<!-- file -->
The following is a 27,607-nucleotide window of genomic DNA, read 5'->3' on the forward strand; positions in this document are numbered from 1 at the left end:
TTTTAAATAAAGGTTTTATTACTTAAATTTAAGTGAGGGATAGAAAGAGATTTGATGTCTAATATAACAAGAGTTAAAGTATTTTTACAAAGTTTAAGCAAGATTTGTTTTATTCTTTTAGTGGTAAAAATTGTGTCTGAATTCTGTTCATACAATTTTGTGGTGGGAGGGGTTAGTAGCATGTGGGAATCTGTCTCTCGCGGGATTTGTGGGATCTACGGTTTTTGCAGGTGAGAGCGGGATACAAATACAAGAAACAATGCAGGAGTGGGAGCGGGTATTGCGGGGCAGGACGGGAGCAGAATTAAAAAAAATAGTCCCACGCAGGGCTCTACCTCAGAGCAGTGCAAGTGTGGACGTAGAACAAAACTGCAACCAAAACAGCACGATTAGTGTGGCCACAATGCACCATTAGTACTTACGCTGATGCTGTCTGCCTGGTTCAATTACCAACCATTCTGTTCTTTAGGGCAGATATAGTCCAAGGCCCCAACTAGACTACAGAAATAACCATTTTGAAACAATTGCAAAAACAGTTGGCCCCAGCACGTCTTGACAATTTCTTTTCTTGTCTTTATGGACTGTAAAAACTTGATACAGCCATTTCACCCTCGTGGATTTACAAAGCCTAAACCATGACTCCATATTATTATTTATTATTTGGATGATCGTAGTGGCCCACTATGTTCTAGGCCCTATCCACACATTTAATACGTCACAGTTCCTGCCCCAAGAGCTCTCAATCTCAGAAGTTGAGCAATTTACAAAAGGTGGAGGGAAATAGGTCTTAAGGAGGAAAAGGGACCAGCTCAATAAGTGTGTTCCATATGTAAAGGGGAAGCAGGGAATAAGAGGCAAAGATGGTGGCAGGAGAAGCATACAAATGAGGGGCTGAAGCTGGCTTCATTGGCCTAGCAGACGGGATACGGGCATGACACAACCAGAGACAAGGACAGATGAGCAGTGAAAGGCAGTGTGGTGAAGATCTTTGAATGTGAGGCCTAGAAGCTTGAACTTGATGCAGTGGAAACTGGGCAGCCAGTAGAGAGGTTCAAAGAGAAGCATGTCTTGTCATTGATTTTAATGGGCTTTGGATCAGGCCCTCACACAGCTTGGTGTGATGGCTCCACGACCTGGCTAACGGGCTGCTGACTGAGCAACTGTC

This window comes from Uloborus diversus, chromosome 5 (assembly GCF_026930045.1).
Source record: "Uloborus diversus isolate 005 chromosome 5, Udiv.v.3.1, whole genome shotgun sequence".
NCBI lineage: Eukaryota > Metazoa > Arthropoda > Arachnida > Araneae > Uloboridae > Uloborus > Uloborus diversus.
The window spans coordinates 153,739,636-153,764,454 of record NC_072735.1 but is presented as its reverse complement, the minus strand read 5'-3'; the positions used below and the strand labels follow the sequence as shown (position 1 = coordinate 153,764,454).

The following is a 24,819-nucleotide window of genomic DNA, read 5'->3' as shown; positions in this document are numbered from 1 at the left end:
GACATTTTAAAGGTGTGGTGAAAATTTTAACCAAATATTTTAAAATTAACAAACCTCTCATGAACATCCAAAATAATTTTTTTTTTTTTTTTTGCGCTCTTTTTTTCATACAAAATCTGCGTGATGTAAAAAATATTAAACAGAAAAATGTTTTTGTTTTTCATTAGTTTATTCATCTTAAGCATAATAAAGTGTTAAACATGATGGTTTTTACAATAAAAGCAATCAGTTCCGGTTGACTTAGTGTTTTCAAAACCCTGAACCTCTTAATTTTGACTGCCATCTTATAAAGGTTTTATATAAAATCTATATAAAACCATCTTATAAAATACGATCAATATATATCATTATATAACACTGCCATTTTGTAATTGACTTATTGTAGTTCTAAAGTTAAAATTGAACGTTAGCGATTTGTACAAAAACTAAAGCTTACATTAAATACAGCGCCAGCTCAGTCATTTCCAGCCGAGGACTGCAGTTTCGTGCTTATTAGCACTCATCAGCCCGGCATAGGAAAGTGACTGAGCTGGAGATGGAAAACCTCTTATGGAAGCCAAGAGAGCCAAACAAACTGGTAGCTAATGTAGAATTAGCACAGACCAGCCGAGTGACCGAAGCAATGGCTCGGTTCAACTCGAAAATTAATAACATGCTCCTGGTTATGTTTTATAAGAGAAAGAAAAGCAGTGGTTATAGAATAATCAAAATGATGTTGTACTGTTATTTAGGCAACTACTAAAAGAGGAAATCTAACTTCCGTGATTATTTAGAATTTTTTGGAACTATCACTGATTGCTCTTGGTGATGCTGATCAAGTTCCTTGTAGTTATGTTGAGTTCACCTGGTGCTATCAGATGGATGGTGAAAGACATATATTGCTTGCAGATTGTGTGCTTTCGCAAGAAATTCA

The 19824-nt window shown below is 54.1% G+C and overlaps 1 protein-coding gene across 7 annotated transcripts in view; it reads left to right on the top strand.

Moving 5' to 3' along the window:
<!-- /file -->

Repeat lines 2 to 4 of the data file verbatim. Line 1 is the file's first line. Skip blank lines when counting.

TTTTAAATAAAGGTTTTATTACTTAAATTTAAGTGAGGGATAGAAAGAGATTTGATGTCTAATATAACAAGAGTTAAAGTATTTTTACAAAGTTTAAGCAAGATTTGTTTTATTCTTTTAGTGGTAAAAATTGTGTCTGAATTCTGTTCATACAATTTTGTGGTGGGAGGGGTTAGTAGCATGTGGGAATCTGTCTCTCGCGGGATTTGTGGGATCTACGGTTTTTGCAGGTGAGAGCGGGATACAAATACAAGAAACAATGCAGGAGTGGGAGCGGGTATTGCGGGGCAGGACGGGAGCAGAATTAAAAAAAATAGTCCCACGCAGGGCTCTACCTCAGAGCAGTGCAAGTGTGGACGTAGAACAAAACTGCAACCAAAACAGCACGATTAGTGTGGCCACAATGCACCATTAGTACTTACGCTGATGCTGTCTGCCTGGTTCAATTACCAACCATTCTGTTCTTTAGGGCAGATATAGTCCAAGGCCCCAACTAGACTACAGAAATAACCATTTTGAAACAATTGCAAAAACAGTTGGCCCCAGCACGTCTTGACAATTTCTTTTCTTGTCTTTATGGACTGTAAAAACTTGATACAGCCATTTCACCCTCGTGGATTTACAAAGCCTAAACCATGACTCCATATTATTATTTATTATTTGGATGATCGTAGTGGCCCACTATGTTCTAGGCCCTATCCACACATTTAATACGTCACAGTTCCTGCCCCAAGAGCTCTCAATCTCAGAAGTTGAGCAATTTACAAAAGGTGGAGGGAAATAGGTCTTAAGGAGGAAAAGGGACCAGCTCAATAAGTGTGTTCCATATGTAAAGGGGAAGCAGGGAATAAGAGGCAAAGATGGTGGCAGGAGAAGCATACAAATGAGGGGCTGAAGCTGGCTTCATTGGCCTAGCAGACGGGATACGGGCATGACACAACCAGAGACAAGGACAGATGAGCAGTGAAAGGCAGTGTGGTGAAGATCTTTGAATGTGAGGCCTAGAAGCTTGAACTTGATGCAGTGGAAACTGGGCAGCCAGTAGAGAGGTTCAAAGAGAAGCATGTCTTGTCATTGATTTTAATGGGCTTTGGATCAGGCCCTCACACAGCTTGGTGTGATGGCTCCACGACCTGGCTAACGGGCTGCTGACTGAGCAACTGTC

This window comes from Uloborus diversus, chromosome 5 (assembly GCF_026930045.1).
Source record: "Uloborus diversus isolate 005 chromosome 5, Udiv.v.3.1, whole genome shotgun sequence".